The following is an amalgamation of conversations I have been having recently, explaining the world of agile to a team of project managers. Some have worked out well like this, some have not...
Project Manager: "Acme are unhappy again - this is the third project that's overrun but they just cannot see that hold-ups their end are causing the problems. We must have lost six or eight weeks waiting for changes - we've finally completed UAT and gone live but the website missed the start of their peak sales season. They've given us one last chance with the next project or they are going to leave us."
Scrum Master: "So, have you thought any more about the agile approach I told you about?"
PM: "Yes, a little, but I still don't understand why you don't want a requirements document. Tell me again about user stories and epics..."
SM: "OK, a user story is a simple description of what the user is trying to achieve. The product owner works directly with the customer stakeholders to see what the real business need is and write the stories. Epics are bigger bits of functionality that need breaking down into stories in future."
PM: "OK, I get that but where are the full requirements written? Where does the client tell you what to build?"
SM: "First off, the client never tells us what to build - the client tells us what their needs are. We add value by using our own expertise to design a solution. We know that neither the client nor us fully understand the details at this stage so we build small iterations and learn from them, adapting the design as we go".
PM: "Doesn't that result in lots of re-work? Surely a detailed requirement doc would prevent that?"
SM: "There is a little re-work but, as I said, the client doesn't fully understand the details either so chances are a lengthy document frequently would just be describing the wrong thing. If we built from that, we would put a lot of effort into building something that doesn't meet the client's real needs and have far bigger changes to deal with.
"By trying things in small steps we can get customer feedback very quickly so none of the changes ever cost much. In fact, we often find they highlight areas the customer hadn't thought about and help focus on where the real business value lies."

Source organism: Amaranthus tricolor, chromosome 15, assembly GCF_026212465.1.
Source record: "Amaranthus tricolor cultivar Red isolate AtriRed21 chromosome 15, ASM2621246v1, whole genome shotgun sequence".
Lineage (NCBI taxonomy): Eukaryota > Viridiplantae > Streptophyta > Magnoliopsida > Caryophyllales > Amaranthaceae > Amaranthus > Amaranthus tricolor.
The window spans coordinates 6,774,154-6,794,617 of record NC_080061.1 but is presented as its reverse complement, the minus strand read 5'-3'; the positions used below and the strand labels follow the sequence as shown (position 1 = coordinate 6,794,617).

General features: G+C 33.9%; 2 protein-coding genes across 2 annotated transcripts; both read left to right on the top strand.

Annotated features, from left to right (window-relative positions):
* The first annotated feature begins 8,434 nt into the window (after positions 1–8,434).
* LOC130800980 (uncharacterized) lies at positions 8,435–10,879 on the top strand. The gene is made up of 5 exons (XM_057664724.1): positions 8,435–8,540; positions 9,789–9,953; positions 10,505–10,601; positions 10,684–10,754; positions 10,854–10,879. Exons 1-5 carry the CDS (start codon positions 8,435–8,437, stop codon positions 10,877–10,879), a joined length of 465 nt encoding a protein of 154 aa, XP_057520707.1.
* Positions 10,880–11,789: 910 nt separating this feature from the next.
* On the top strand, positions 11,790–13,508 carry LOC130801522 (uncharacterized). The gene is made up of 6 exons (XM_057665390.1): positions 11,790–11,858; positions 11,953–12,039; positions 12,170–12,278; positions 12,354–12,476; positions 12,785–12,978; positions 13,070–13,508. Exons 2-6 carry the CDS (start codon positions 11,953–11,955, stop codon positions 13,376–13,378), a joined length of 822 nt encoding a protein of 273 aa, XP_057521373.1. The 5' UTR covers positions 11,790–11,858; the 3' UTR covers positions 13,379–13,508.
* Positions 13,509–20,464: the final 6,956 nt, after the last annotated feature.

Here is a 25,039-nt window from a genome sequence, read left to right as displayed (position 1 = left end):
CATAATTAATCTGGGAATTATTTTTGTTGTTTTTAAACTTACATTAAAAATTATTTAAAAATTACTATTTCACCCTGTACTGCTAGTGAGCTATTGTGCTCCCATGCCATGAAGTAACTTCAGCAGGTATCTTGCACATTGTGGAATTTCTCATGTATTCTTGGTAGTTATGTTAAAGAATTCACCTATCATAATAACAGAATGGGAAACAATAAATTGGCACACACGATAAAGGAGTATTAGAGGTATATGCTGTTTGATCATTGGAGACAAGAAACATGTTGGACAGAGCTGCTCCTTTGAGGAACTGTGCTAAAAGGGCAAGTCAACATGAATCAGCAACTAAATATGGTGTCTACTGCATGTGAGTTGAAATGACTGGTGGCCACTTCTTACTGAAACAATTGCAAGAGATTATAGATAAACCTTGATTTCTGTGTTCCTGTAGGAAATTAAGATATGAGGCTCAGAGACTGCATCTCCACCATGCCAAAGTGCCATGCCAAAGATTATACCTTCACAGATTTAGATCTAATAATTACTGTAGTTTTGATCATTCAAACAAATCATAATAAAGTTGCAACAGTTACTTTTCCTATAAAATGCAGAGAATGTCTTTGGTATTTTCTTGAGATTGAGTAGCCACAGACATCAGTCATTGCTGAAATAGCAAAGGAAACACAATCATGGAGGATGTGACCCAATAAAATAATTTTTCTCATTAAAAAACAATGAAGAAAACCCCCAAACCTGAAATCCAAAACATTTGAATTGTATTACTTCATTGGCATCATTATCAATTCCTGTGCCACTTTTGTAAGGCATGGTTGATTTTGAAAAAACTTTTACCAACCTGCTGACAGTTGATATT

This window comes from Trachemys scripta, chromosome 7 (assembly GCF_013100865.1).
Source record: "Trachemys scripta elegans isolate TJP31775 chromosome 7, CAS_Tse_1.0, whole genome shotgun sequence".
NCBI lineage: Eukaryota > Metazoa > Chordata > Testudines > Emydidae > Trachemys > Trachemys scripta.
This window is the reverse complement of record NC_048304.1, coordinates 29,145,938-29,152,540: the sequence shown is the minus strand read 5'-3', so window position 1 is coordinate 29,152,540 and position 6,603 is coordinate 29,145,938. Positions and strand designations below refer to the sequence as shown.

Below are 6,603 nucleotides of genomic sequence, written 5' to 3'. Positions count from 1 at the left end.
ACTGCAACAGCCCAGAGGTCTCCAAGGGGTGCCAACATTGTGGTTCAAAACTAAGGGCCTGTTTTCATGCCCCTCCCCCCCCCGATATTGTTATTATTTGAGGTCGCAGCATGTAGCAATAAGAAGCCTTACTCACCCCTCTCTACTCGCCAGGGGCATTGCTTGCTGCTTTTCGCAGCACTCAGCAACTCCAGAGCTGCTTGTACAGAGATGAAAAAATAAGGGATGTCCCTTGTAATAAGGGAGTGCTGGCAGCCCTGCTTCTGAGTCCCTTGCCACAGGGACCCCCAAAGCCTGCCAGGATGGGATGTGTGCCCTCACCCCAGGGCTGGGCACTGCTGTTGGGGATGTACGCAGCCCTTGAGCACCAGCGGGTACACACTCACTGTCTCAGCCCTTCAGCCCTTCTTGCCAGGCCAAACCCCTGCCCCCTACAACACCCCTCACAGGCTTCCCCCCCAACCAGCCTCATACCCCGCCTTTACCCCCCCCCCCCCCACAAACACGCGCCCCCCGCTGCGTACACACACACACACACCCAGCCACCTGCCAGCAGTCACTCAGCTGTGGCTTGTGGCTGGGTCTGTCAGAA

PM: "But a requirements document forces the client to think things through up front, doesn't it?"
SM: "It does, but we know this isn't effective. Take a simple web application: even this is going to have reasonably complex interactions - input validation is a prime example. Without seeing the system working, it is practically impossible to map out all the permutations. In fact, trying to document them up front can make things a lot worse - if the document doesn't match reality, the developers end up making all sorts of compromises to make it fit. You saw that on the last project where we had to roll back that chunk of work because of a bad assumption."
PM: "But that's why we have change control - we should have raised that as an exception before the developers build it so the customer can revise the spec."
SM: "We'd already been through the exception process with the previous issue - you said it yourself: that one must have lost us as much time as rolling back the other thing!"
PM: "Well, if the customer got the spec wrong, that's fine - we have an agreed exception process and if they caused the delay, they have to accept it."
SM: "But Acme are already complaining that we deliver late and are difficult to work with... Just because the client has signed a delay off doesn't mean it isn't late! This is the fundamental problem with detailed up-front specs - there is no room for change and we end up competing to blame any issues on each other. Don't you see that hiding behind a requirements document and contractual terms doesn't benefit anybody?"
PM: (sighs) "Agreed. So, how will using user stories help?"
SM: "User stories allow a collaborative approach where we work in partnership with the customer to solve their needs. We would ideally start off with a workshop with their stakeholders to map out the key user journeys at high level, identify any design constraints and so on. More detail gets added in, but only as it becomes needed.
"Most change requests we get come from the customer seeing how the system works and changing their mind. If the customer can keep the decision open until we are ready to build that bit, we never get far fewer changes. We also get far fewer UAT defects because the customer has seen it early on - ideally, we can avoid UAT completely."
PM: "So, by limiting the detail up front, we get to set the detail as it is needed so we only build what the customer wants?"
PM: "And with the next project, could we also start early by work-shopping the initial user stories and epics with them rather than waiting for them to write the requirements doc?"
SM: "Yep. Now all I need is your support to win the customer round - demonstrating agility is by far the best way to convince people so can you get the initial workshop set up ASAP?"
PM: "Will do."
Does this reflect your experiences? How have you helped traditional software houses struggling to meet customer demands? Any thoughts welcome!